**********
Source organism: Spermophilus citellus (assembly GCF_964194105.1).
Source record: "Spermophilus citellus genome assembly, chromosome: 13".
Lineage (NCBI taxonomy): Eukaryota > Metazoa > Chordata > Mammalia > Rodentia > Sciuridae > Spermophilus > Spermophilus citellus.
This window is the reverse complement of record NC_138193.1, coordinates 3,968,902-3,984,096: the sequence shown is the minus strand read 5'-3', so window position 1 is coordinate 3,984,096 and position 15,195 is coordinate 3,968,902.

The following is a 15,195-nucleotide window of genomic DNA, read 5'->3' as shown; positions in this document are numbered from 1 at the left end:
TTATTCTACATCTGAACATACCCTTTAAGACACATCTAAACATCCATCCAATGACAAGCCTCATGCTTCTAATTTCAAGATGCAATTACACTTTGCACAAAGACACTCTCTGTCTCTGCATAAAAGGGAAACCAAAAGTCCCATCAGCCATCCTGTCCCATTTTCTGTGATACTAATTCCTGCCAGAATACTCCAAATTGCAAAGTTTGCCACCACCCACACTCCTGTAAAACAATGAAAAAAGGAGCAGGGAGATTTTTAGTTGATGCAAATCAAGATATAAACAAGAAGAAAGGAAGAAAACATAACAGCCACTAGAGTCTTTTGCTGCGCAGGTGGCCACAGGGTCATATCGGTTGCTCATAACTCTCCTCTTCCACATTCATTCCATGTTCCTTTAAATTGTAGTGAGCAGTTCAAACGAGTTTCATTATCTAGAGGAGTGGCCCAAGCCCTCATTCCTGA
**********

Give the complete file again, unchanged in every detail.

Source organism: Spermophilus citellus (assembly GCF_964194105.1).
Source record: "Spermophilus citellus genome assembly, chromosome: 13".
Lineage (NCBI taxonomy): Eukaryota > Metazoa > Chordata > Mammalia > Rodentia > Sciuridae > Spermophilus > Spermophilus citellus.
This window is the reverse complement of record NC_138193.1, coordinates 3,968,902-3,984,096: the sequence shown is the minus strand read 5'-3', so window position 1 is coordinate 3,984,096 and position 15,195 is coordinate 3,968,902.

The following is a 15,195-nucleotide window of genomic DNA, read 5'->3' as shown; positions in this document are numbered from 1 at the left end:
TTATTCTACATCTGAACATACCCTTTAAGACACATCTAAACATCCATCCAATGACAAGCCTCATGCTTCTAATTTCAAGATGCAATTACACTTTGCACAAAGACACTCTCTGTCTCTGCATAAAAGGGAAACCAAAAGTCCCATCAGCCATCCTGTCCCATTTTCTGTGATACTAATTCCTGCCAGAATACTCCAAATTGCAAAGTTTGCCACCACCCACACTCCTGTAAAACAATGAAAAAAGGAGCAGGGAGATTTTTAGTTGATGCAAATCAAGATATAAACAAGAAGAAAGGAAGAAAACATAACAGCCACTAGAGTCTTTTGCTGCGCAGGTGGCCACAGGGTCATATCGGTTGCTCATAACTCTCCTCTTCCACATTCATTCCATGTTCCTTTAAATTGTAGTGAGCAGTTCAAACGAGTTTCATTATCTAGAGGAGTGGCCCAAGCCCTCATTCCTGA